Small Wet Town

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and wait there is more


Fingers crossed for a full recovery from the latest lung infection for Favourite Handyman. Many prayers offered up for him as I housewif around and around and also for some improvement in my mothering skills. Specifically my patience.

But the good news is that the children are in bed right now and I am back where I belong of an evening - doing my own reading/writing/crafty stuff. The dishwasher can wait. It does every other night.

Two good DVDs this week. Buying that tv was a great idea. This is England with it's sobering portrayal of the lure of the National Front to the dispossessed, the lonely, the lost. Then Ken Loach's The Wind that Shakes the Barley (2006). That was brilliant. Unutterably sad at the same time. Set in Ireland in 1920, as war against the Black and Tans gives way to civil war.

The book I have just finished: At the Edge of Memory: A Family Story by Michael King. Just as I have seen enough of Ken Loach's movie to know that I want to see each and every one he has made, so I feel about Michael King's books. I remember Being Pakeha, the one on Whina Cooper, writing on Catholicism and most recently his Penguin History of New Zealand. I've watched the documentary on his life - it filled in some gaps when we got back to New Zealand after five years away.

I bought a shirt and a pair of trousers at the Sallies last week. I took some kiwifruit in for their food bank and somehow ended up perusing their clothes racks. The trousers are for summer but the scarlet red fine corduroy shirt is for right now. I didn't fancy the existing buttons so spent $6 on a pack of red buttons at the Bernina shop only to get home and find the perfect buttons in my button jar after all. So the red corduroy short has brass fish down the front now.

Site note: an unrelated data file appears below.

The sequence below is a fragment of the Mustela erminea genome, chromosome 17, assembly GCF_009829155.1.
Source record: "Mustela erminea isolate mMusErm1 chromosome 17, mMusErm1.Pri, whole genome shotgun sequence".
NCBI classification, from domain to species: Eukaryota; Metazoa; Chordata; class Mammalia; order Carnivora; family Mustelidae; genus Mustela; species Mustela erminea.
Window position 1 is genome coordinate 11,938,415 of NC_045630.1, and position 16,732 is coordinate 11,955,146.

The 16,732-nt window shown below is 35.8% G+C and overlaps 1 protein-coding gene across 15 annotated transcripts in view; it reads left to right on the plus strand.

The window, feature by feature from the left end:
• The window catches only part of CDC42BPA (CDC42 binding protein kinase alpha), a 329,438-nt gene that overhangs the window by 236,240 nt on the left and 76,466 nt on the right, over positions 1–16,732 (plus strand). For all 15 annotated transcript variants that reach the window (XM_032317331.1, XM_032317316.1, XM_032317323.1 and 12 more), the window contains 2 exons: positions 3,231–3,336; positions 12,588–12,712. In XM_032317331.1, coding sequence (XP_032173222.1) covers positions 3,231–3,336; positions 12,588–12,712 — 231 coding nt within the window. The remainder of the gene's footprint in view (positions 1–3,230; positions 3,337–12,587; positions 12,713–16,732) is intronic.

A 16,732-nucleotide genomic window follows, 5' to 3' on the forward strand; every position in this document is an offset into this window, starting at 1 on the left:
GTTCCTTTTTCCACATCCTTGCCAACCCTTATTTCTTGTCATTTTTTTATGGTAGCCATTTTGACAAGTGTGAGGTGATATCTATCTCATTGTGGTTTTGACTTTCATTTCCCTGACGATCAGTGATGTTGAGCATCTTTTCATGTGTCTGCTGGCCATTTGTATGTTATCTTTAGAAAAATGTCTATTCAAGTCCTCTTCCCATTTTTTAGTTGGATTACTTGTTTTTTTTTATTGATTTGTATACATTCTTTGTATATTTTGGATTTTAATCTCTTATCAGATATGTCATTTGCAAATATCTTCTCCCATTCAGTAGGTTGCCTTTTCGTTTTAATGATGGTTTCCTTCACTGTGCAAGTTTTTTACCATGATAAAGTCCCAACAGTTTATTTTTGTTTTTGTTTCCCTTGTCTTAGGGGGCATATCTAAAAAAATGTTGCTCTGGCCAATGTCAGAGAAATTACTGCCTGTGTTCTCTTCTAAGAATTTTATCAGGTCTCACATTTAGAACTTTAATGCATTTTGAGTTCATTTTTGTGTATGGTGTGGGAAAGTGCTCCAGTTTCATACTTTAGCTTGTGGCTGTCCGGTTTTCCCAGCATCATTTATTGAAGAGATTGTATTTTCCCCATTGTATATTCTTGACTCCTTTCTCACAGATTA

I'm still knitting. Every work day I bemoan that I don't have the clothing that I need in order to use my t-shirts without revealing all bulges in shocking detail. Every week I remind myself that when I have finished my vest I will have the t-shirt cover and warmth that I covet.

So much seems both poignant and wordless at the moment. I drove home last night in the half light and wished for a camera. That grey shroud of a winter dusk which is so characteristic to me of small town New Zealand. Rain threatens, promises like a cloak around the skyline. But holds off while a break in the sky reveals the last beautiful colours of day - pink by now not blue. The way that vistas beyond low buildings stretch into empty space. So different to the crammed views of citylife, esepcially the cityscapes I became attached to in the UK.

I remember these views as a child, a teenager. We would go on holidays to other small towns and arrive just before dusk. Low buildings, a wetness or a chill in the air depending where we had gone and then not much else. This is where I come from. A land with spread out buildings built close to the ground. With a corner shop even miles away and each house framed by lawn and shrubs. And somehow, in this town where it rains more than most other places in the country, where the squat buildings, flat land and lack of architectural shape is part of what I once ran from, to university, to Auckland, to London, has seeped into my heart.

Maybe it is the mountains. The Paparoa ranges do not squat close to the ground and leave nothign to see beyond them. They rise, provide a backdrop for the barber, a ferociously cold wind which whistles down the Grey Valley and threatened to slice off the ears of my father as a boy. He came with his father once and the memory of the cold stays with him, nearly sixty years later. He also remembers going up to see his uncle working, either milling or felling wood/trees. He remembers seeing too many of the workers with missing limbs and deciding he would keep clear of working with wood as a future career.

Between the mountains and the sea lays a flat terrain of squat houses and a cluster of shops hiding behind the flood wall. It is those mountains and that sea which give shape to my day.


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